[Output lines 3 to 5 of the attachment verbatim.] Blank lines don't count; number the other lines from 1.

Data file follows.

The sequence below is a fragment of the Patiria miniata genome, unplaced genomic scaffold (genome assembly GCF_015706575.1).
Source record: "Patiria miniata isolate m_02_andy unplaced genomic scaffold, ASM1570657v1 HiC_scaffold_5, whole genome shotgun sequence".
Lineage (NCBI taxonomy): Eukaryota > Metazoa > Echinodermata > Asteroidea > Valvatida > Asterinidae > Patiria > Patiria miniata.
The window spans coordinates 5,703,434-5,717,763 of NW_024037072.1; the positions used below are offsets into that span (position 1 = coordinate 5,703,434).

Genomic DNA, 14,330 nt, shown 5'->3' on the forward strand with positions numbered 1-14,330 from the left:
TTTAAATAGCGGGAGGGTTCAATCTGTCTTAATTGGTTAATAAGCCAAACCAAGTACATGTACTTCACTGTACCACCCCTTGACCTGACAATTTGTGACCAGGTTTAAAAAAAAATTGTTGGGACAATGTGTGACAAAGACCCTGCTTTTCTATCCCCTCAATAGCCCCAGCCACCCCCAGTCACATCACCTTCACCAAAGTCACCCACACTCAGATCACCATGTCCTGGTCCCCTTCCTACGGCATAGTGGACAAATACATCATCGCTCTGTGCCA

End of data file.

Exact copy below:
Lineage (NCBI taxonomy): Eukaryota > Metazoa > Echinodermata > Asteroidea > Valvatida > Asterinidae > Patiria > Patiria miniata.
The window spans coordinates 5,703,434-5,717,763 of NW_024037072.1; the positions used below are offsets into that span (position 1 = coordinate 5,703,434).

Genomic DNA, 14,330 nt, shown 5'->3' on the forward strand with positions numbered 1-14,330 from the left: